Q: The board of our school was told that at next month’s meeting we will all have a chance to review both the executive director’s contract and the school director’s contract. I’ve not seen this on other boards. Shouldn’t a compensation committee handle this and only for the very top position – that of the executive director?


A: The general rule of thumb is, as you suggest, that the board hires the executive director and is responsible for his/her reviews and salary negotiations. The executive director is, in turn, responsible for evaluating all other staff members and determining their salaries. But, I’ve seen different organizations take different approaches that work for them. I’d begin by reviewing your bylaws. They may dictate that in your organization the board is responsible for handling all senior staff, or at least these two positions. If, as I suspect however, the bylaws say nothing about the board being responsible for the school director’s contracts, then the board should limit its review to the executive director – unless for some reason the executive director requested the support of the board in the process.

As to the question about the entire board reviewing the actual contract… Do you know the purpose of the review in which your board is being asked to participate? Is it to become aware of the terms? Or, is it to do the work that a compensation committee would otherwise do? If it is the former, it’s critical to understand that you and the other board directors could have a large fine levied against you personally for approving a compensation package later deemed excessive. So, while you may not necessarily go through the contract line by line, I would think that you would want to know the terms, the salary, the reasoning behind these, and how appropriate they are.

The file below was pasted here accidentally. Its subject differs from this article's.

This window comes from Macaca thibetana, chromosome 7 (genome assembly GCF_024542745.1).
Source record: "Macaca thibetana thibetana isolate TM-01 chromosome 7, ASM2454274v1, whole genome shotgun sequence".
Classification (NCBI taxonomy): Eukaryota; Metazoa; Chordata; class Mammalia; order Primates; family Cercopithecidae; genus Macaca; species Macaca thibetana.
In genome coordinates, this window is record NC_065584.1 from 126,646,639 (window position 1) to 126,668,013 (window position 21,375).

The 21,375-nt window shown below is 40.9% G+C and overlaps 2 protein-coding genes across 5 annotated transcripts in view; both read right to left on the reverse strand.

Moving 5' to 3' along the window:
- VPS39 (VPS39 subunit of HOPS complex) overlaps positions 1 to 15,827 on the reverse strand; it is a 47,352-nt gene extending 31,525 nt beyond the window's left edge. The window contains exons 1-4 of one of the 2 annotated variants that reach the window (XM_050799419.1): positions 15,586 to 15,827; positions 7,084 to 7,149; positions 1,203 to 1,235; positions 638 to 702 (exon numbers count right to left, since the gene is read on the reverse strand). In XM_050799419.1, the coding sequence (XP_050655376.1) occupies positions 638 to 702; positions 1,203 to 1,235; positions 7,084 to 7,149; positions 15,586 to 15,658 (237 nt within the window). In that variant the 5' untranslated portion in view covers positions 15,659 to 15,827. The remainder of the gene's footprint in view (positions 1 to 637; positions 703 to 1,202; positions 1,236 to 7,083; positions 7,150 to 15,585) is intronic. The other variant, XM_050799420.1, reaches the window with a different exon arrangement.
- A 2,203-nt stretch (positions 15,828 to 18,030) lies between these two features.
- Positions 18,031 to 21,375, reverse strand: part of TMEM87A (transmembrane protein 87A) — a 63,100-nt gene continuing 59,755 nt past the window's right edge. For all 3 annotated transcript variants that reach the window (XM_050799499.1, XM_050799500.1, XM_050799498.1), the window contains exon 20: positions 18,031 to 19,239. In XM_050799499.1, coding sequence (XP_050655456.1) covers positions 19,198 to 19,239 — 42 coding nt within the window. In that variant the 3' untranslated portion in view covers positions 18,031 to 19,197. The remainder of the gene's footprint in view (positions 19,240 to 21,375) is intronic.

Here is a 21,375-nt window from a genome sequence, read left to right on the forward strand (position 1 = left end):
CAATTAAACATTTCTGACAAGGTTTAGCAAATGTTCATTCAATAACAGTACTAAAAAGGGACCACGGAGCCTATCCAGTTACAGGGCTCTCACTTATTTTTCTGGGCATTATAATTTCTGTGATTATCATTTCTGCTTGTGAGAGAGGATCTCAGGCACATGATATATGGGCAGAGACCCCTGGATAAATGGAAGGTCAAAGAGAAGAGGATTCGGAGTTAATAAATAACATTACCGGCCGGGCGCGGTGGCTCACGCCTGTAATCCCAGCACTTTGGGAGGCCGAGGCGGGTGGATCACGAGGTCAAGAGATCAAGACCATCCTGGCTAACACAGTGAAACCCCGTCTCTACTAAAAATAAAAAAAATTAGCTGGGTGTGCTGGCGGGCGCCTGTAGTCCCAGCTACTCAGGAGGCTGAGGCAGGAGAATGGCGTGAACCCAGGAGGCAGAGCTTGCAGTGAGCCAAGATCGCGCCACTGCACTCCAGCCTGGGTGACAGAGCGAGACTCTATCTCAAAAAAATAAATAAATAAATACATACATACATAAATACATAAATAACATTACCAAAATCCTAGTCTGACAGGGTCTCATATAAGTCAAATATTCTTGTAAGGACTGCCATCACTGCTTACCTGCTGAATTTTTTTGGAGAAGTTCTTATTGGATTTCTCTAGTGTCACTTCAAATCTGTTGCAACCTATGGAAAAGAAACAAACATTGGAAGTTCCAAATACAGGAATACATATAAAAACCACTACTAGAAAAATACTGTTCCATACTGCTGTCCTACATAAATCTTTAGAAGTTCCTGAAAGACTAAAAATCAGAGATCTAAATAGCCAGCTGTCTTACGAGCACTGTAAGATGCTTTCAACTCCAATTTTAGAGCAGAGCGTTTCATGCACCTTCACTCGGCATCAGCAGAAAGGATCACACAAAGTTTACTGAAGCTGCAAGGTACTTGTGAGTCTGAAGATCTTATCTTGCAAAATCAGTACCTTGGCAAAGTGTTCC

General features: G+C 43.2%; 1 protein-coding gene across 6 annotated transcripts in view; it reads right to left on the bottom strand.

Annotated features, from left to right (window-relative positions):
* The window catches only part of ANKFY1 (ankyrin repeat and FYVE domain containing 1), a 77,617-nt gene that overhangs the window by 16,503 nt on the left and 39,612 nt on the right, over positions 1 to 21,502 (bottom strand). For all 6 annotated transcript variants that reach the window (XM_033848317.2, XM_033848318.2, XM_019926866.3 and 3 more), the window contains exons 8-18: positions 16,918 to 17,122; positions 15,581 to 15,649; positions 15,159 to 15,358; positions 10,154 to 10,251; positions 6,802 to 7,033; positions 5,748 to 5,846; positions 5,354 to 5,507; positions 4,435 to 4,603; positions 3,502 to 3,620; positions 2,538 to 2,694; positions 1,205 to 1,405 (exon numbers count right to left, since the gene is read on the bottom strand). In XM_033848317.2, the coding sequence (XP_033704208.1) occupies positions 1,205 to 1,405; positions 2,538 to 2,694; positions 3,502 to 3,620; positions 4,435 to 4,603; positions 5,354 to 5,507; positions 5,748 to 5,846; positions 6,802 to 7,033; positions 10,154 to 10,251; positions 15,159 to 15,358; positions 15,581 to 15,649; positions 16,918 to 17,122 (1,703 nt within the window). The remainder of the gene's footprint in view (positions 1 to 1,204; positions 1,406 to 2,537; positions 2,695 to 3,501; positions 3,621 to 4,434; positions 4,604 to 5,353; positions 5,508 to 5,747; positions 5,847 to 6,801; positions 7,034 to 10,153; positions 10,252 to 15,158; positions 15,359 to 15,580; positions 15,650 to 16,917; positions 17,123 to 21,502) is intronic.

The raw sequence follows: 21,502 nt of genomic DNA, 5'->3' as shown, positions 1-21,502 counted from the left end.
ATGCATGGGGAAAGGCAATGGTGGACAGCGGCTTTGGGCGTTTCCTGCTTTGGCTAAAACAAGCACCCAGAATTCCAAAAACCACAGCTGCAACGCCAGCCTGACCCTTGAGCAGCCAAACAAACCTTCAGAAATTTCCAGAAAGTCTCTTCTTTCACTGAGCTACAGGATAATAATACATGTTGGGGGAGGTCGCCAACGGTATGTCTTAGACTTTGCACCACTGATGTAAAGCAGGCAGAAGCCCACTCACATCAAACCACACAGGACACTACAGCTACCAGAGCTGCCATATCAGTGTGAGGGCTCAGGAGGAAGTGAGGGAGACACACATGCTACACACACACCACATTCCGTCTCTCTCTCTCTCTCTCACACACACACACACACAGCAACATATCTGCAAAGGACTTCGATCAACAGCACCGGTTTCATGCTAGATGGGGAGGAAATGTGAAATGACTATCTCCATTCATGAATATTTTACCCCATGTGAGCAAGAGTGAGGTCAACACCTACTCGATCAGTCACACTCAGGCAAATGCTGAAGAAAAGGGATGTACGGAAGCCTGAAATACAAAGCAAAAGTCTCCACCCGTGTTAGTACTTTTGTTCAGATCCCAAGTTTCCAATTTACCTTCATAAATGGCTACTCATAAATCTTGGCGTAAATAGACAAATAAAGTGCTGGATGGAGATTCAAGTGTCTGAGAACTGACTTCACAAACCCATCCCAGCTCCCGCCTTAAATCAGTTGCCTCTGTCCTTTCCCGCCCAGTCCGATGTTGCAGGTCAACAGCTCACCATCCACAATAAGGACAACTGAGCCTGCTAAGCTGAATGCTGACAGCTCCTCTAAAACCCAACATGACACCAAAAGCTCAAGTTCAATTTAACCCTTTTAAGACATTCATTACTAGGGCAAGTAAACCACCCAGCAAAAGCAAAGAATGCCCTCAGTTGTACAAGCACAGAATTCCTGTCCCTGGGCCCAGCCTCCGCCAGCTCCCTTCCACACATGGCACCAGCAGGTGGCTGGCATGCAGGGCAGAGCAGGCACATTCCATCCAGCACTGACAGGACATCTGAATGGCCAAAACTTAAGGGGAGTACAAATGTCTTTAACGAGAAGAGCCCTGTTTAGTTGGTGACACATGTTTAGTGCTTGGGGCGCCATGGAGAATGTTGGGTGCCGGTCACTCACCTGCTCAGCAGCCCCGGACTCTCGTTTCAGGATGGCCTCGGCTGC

Assuming the purpose is to evaluate the current contract in order to make recommendations for the future, I agree that there are a lot of plusses to using a compensation committee instead of the board. Among them: it generally ensures a higher level of expertise at the table and the ability to focus more time and attention to the task. This is particularly true if you populate the committee with people who do this sort of work every day, who already understand how to create conditions of rebuttable presumptionto avoid the assessment of excise taxes; that is, they know the types of data they need to collect and how to document it in order to avoid fines imposed by the Internal Revenue Service (IRS). However, while larger organizations, or at least those with greater resources in the community, can usually pull together such a committee with relative ease – they rely on their board directors who work at major institutions like hospitals or universities to wrangle the compliance or human resource people from those institutions to help out – smaller organizations may not have access to such individuals in their circles of influence. When that is the case, using the board as a whole may be a viable alternative.

Whichever group tackles the assignment of preparing a new contract, protecting the organization and its directors is critical. This takes research. Sensitive to public opinion about high salaries in the nonprofit sector, the IRS demands that organizations be able to demonstrate that what they are providing their senior leadership in total compensation is fair, reasonable and not excessive. As documentation the IRS will accept at least three comparable compensation packages. To be seen as comparable, it’s best if the packages were awarded to individuals serving in similar positions in organizations located in the same geographical area with a similar mission and budget size. They can be nonprofit or for-profit organizations, but I suggest you avoid using all for-profit examples if you want to minimize pushback from the IRS. The information on comparables might come from independent sources that publish salary studies, such as the Nonprofit Times and Idealist which each publish an annual survey of national data, from phone calls made to similar organizations, from GuideStar which notes the compensation of the five top earners at each nonprofit registered with the IRS, or even job offers that were offered to your own top leadership.

The comparables, including the source(s) of the data, should be shared with the full board and recorded in the organization’s minutes. This allows you and the other board directors to make an informed decision when you vote on the contract. The results of the vote and the names of both those that were present for the vote and those of anyone who abstained for some reason, such as a conflict of interest, should be recorded in the minutes, as well. While this might not be the way you’ve worked the past, following this format will protect you and your organization in the future.